But I was not staring into the abyss at the time, and I am not now; I was merely considering the possibility of Europe turning into a museum or cultural theme park for well-to-do tourists from East Asia. Not a heroic or deeply tragic future, but not my idea of an apocalypse either. Certainly, at the time I was dealing more with the long-term challenges facing the Continent, such as the demographic trends. More recently, as a result of the global recession and especially the European debt crisis, the immediate dangers resonate. This is only natural, for the collapse of banks, the instituting of austerity budgets and rising unemployment are clear and present dangers. Long-term threats can be pushed aside; there is always a chance that they may not happen. Five years on—no more than a minute in history—can also seem like an eternity.

PONDERING THE future of Europe, one is reminded of Frenchman Raymond Aron’s In Defense of Decadent Europe, published in the 1970s, and the debate it triggered. Despite his native pessimism, Aron did not believe that decadent Europe would fall victim to the superior ideological attraction of Communism and the economic, military and political power of the Soviet Union.

With all his sympathy for liberal Europe, Aron was aware of the process of decadence (or decline, to use a more value-free term), which set in with the First World War and accelerated with the Second. The reasons are known: the devastation from the conflicts, the great bloodletting and the deeply destructive ideologies they bore. By the 1950s and ’70s, Europe had largely recovered in the material sense; it was better off than ever. But it had not recovered its self-confidence. True, there was much talk about common European values, but in reality consumerism and materialism (not of the philosophical variety) as a way of life were certainly more important factors.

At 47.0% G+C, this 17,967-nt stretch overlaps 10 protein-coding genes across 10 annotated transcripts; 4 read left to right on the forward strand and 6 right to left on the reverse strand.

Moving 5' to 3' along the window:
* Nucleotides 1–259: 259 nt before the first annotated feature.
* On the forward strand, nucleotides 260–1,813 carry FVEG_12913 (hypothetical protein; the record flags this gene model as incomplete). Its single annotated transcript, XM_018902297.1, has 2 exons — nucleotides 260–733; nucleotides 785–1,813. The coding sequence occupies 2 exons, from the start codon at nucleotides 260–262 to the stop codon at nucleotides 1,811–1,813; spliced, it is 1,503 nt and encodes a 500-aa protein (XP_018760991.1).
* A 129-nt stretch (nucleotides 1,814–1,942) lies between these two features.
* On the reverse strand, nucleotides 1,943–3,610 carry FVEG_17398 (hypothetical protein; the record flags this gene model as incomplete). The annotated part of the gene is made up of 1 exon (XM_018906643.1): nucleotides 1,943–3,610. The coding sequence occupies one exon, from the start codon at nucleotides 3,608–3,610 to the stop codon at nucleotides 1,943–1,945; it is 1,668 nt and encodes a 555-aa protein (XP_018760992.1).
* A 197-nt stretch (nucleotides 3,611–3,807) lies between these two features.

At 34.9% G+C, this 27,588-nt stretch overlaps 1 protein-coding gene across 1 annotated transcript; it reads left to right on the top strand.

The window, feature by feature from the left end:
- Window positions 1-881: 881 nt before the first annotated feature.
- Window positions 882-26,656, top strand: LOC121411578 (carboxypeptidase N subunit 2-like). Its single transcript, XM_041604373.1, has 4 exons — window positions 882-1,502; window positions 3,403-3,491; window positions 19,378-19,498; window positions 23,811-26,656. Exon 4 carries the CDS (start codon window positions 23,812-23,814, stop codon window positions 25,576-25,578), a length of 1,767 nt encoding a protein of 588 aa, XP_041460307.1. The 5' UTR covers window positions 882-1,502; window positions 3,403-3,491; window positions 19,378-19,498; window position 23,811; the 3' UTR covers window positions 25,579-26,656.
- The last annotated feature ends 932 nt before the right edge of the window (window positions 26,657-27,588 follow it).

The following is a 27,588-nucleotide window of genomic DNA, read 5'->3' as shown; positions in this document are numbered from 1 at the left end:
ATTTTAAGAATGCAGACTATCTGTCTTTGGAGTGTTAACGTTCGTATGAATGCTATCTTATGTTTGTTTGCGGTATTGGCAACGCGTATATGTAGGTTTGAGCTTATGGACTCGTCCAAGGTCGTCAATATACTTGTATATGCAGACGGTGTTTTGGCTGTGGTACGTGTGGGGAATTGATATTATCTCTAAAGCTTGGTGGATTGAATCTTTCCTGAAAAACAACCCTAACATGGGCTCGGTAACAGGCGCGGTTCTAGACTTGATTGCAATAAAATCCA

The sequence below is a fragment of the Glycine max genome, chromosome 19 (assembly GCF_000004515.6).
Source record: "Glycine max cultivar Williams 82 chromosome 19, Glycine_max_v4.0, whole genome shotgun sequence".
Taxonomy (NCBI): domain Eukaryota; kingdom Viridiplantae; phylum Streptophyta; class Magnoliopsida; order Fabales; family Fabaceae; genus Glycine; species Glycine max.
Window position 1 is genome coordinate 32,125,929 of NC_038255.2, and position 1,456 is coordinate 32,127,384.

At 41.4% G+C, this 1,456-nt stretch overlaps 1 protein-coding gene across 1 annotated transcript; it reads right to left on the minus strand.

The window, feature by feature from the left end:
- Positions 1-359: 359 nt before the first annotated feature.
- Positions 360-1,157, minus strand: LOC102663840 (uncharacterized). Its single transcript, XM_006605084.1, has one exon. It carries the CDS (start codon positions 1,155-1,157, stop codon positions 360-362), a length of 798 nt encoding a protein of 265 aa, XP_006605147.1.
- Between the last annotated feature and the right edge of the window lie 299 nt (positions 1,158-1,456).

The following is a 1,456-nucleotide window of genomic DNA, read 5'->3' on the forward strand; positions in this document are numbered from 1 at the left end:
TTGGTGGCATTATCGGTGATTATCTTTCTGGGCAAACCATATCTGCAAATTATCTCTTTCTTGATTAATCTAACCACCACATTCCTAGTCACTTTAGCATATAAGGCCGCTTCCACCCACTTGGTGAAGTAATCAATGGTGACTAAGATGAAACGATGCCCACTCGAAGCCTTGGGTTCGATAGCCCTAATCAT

And yet, students of history know all too well that the subject of decline has to be approached with caution, and there have been many false prophecies. There have been incidents not only of survival but also of recovery of countries, continents and civilizations that had been given up as lost causes. When western Rome fell, it was generally assumed that the eastern part of the Roman Empire was also doomed, but Byzantium survived for another thousand years. After the defeat by the Prussians in 1871, the general view in France was that Finis Galliae had arrived—that in view of the shrinking population, general defeatism, the lack of patriotism and self-respect, as well as social evils such as alcoholism and what was then called “eroticism,” France was finished, never to rise again. And yet, within thirty years the situation radically changed: decadence became unfashionable, it was largely replaced by militarism and even chauvinism; the Eiffel Tower was built; sport was discovered and became popular; and France was itself again. More recently, it took Germany a mere fifteen years after its defeat in World War I to reemerge as the strongest and most feared country in Europe.